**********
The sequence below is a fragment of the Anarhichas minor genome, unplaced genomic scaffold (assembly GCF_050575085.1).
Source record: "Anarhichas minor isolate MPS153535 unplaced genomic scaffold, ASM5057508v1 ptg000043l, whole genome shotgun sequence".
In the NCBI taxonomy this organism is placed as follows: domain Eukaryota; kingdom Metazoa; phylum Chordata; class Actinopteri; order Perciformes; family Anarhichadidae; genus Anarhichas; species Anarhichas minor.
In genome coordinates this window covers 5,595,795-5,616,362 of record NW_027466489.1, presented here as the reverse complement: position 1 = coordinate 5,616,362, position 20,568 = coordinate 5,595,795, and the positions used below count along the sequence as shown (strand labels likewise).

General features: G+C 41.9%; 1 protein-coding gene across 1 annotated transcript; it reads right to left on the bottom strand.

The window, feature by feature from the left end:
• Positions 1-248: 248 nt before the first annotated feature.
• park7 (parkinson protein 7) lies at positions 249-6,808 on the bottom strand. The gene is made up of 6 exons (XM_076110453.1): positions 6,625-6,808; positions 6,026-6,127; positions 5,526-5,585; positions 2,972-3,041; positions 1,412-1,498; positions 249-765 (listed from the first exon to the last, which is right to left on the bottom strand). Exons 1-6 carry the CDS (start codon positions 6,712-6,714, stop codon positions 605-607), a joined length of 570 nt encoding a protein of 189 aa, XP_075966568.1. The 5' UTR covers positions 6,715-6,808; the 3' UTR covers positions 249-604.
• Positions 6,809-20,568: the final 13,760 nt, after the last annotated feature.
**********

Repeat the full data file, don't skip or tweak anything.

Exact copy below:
The sequence below is a fragment of the Anarhichas minor genome, unplaced genomic scaffold (assembly GCF_050575085.1).
Source record: "Anarhichas minor isolate MPS153535 unplaced genomic scaffold, ASM5057508v1 ptg000043l, whole genome shotgun sequence".
In the NCBI taxonomy this organism is placed as follows: domain Eukaryota; kingdom Metazoa; phylum Chordata; class Actinopteri; order Perciformes; family Anarhichadidae; genus Anarhichas; species Anarhichas minor.
In genome coordinates this window covers 5,595,795-5,616,362 of record NW_027466489.1, presented here as the reverse complement: position 1 = coordinate 5,616,362, position 20,568 = coordinate 5,595,795, and the positions used below count along the sequence as shown (strand labels likewise).

General features: G+C 41.9%; 1 protein-coding gene across 1 annotated transcript; it reads right to left on the bottom strand.

The window, feature by feature from the left end:
• Positions 1-248: 248 nt before the first annotated feature.
• park7 (parkinson protein 7) lies at positions 249-6,808 on the bottom strand. The gene is made up of 6 exons (XM_076110453.1): positions 6,625-6,808; positions 6,026-6,127; positions 5,526-5,585; positions 2,972-3,041; positions 1,412-1,498; positions 249-765 (listed from the first exon to the last, which is right to left on the bottom strand). Exons 1-6 carry the CDS (start codon positions 6,712-6,714, stop codon positions 605-607), a joined length of 570 nt encoding a protein of 189 aa, XP_075966568.1. The 5' UTR covers positions 6,715-6,808; the 3' UTR covers positions 249-604.
• Positions 6,809-20,568: the final 13,760 nt, after the last annotated feature.